Means to an End
Though I am relatively early in my career, it has nevertheless been rewarding and fulfilling. My work has been a great source of learning, growth, satisfaction, opportunity, and enjoyment. My job also gives me an identify - but it is only a small part of who I am.
Despite the satisfaction I find in my work, it is a small part of what defines me. Certainly, there are professional goals that I hope to achieve, but these are ultimately a means to an end - not the end in and of itself. In other words, my work (though enjoyable and fulfilling) is only a thread in the tapestry that is my life (okay, let's be honest, it's quite a few threads!).
If you're anything like me, you know that it can be very easy to focus most of your time and attention on your career. This is understandable. Our employers deserve our best and it's important that we perform well for them. If you run your own business, it takes constant attention and incredible effort to build it and keep it going.
But, if we're not careful, we can miss the forest for the trees. We can miss fully appreciating and enjoying the one person that makes life truly wonderful - our spouse!
Think about it, you could have all the finest things money can buy, but if you had no one to share it with, what would it mean? Nothing. If you sacrificed your most treasured relationship (aka, your marriage!) to get those "things," have you done yourself any good? No.
Determine What's Most Important To You
One of my favorite books is called "How Will You Measure Your Life?" by Clayton Christensen, a world renowned scholar and professor at HBS. From his own experience, Christensen shares the following:
It is easy to get caught up in the mentality that "the more money I make, the happier I'll be." However, this is a dangerous philosophy to follow, and one that could lead to very painful effects. In the above example, these people had, in most cases, focused so long and hard on building a successful career that they missed the success they could have had with their spouse and children.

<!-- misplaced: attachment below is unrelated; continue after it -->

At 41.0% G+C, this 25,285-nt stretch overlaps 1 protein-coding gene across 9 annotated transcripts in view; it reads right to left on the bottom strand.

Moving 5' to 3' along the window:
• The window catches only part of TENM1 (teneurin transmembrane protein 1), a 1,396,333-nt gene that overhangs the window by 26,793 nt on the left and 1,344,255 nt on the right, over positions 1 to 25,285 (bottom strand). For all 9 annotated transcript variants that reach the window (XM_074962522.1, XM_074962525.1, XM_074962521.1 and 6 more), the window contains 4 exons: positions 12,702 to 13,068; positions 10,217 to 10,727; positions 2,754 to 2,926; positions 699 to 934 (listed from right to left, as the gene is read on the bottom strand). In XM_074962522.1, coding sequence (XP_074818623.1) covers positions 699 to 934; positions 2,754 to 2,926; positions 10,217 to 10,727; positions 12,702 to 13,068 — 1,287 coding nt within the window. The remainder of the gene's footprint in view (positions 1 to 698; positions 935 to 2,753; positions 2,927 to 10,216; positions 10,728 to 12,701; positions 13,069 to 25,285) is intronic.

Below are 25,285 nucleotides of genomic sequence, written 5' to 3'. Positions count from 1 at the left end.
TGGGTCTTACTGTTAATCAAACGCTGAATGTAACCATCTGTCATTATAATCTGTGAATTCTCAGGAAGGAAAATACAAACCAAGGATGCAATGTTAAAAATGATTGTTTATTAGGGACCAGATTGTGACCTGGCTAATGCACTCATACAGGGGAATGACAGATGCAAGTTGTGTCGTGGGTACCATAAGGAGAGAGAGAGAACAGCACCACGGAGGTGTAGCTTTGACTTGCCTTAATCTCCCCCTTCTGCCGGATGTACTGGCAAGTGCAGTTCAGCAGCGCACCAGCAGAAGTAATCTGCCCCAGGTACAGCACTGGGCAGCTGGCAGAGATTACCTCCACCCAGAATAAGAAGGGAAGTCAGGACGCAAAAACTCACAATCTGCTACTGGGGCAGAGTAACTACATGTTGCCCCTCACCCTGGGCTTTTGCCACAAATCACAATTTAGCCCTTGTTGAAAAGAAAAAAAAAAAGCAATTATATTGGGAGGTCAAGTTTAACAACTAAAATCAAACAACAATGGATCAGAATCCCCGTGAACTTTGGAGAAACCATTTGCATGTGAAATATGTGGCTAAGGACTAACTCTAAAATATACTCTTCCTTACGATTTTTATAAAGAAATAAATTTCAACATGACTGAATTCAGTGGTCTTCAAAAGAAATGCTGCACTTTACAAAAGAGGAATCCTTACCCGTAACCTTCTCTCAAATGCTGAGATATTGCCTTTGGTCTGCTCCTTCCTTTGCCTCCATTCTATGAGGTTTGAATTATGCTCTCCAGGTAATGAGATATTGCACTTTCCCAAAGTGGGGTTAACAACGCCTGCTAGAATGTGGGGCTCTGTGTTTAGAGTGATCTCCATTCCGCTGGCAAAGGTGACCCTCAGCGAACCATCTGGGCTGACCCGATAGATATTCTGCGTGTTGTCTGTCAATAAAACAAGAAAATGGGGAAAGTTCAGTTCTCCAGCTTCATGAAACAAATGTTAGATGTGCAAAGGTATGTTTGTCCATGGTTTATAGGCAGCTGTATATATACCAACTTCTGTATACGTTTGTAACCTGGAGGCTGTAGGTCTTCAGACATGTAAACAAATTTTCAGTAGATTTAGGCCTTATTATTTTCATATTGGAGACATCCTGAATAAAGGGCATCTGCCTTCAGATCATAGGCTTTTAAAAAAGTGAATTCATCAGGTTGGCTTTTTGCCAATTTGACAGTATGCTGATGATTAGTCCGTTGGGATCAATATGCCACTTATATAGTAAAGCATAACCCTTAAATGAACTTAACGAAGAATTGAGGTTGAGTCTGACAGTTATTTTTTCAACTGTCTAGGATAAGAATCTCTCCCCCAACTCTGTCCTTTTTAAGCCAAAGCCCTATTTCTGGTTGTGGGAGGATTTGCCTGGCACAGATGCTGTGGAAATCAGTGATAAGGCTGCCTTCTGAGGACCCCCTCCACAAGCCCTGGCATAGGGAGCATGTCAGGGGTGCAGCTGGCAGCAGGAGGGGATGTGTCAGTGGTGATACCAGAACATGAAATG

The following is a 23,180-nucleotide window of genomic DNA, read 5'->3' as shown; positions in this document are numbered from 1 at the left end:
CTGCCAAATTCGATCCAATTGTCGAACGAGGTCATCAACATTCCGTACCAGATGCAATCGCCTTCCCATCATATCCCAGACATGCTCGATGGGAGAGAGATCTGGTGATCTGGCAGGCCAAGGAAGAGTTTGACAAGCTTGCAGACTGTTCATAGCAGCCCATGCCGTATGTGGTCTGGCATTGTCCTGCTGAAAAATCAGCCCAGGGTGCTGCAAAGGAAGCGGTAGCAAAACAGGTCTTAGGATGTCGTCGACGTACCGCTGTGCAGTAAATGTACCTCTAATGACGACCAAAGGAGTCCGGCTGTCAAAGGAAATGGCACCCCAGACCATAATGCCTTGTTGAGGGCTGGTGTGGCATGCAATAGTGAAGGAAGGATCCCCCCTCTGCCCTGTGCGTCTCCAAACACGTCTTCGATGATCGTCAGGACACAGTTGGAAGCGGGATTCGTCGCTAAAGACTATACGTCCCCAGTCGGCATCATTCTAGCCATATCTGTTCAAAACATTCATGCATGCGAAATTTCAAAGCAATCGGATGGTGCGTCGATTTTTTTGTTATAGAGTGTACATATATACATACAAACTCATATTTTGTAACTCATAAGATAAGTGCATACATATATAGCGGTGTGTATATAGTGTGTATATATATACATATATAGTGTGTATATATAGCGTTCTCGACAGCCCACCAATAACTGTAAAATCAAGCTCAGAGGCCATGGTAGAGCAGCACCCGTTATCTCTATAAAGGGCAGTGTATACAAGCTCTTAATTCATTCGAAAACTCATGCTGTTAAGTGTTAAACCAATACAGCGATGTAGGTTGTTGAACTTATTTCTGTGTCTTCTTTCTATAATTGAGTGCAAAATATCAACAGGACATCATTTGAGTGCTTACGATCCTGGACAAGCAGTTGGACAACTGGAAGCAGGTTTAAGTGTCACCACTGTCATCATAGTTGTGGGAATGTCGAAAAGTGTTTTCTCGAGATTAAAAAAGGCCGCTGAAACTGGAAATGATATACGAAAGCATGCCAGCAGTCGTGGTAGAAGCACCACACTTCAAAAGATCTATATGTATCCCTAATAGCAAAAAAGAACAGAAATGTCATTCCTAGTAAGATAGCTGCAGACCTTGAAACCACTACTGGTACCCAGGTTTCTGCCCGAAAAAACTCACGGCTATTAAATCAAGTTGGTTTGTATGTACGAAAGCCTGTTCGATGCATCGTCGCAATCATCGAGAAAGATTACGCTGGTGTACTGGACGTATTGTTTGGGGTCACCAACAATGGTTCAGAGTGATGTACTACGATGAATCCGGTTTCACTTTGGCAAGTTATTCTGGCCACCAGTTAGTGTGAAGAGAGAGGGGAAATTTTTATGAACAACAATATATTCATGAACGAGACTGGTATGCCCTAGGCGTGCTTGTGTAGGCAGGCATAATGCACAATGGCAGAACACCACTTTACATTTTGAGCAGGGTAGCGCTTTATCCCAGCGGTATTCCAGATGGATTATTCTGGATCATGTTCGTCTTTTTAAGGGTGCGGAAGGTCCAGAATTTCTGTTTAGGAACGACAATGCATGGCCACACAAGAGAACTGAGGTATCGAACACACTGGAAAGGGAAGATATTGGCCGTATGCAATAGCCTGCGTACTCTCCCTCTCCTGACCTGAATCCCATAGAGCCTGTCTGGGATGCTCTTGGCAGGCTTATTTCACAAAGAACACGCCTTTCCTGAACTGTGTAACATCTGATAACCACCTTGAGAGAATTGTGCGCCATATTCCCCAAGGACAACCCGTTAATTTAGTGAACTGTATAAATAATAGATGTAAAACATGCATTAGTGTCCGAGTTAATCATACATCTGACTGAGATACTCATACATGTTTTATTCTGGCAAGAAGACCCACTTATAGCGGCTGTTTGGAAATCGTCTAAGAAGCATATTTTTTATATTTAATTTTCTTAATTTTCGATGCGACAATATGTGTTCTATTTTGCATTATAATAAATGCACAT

It makes me think of the story of the man who worked night and day climbing the "ladder of success." When he finally reached the top, to his complete dismay, he found that it had been leaning against the wrong wall! So, determine what's most important to you and make sure your ladder is leaning against the right wall.
You may be thinking, "So, can you have both? Can you have a successful, thriving career, and a happy marriage?" Absolutely! You just have to prioritize. Just be sure that your marriage always sits very high on your list of priorities. Again, I am a firm believer in hard work and reaping the rewards of it. Monetary success can open many doors and provide great opportunities for you and those around you. But, no amount of money, fame, or prestige is worth sacrificing your marriage for.
Decide Now And Chart A Course
There are many unfortunate examples of broken marriages due to one or more spouses becoming completely engrossed in career aspirations. But, among all those negative examples, I recently came across a very positive one.
In early 2014, Mohamed El-Erian resigned from his very lucrative position as CEO of PIMCO, a premier investment firm. In explaining why, he shared the following:
From time to time, each of us probably needs a wake up call. That wake up call could come in many forms (i.e. sickness, loss of a loved-one, loss of a job, divorce, etc...). However, not everyone has to attend the school of hard-knocks to learn this important lesson. Your wake up call could come in the form of a note from your 10-year-old daughter, or a discussion with your spouse. Hopefully, none of us have to reach our breaking point (or the breaking point of our marriage) to figure out what really matters most.
Decide today to make your marriage a priority - a very high priority. It will yield greater dividends than any other investment you could possibly make. And the return on that investment is something you'll be able to enjoy, together with your spouse, for a very long time!
"You come to love not by finding the perfect person, but by seeing an imperfect person perfectly."
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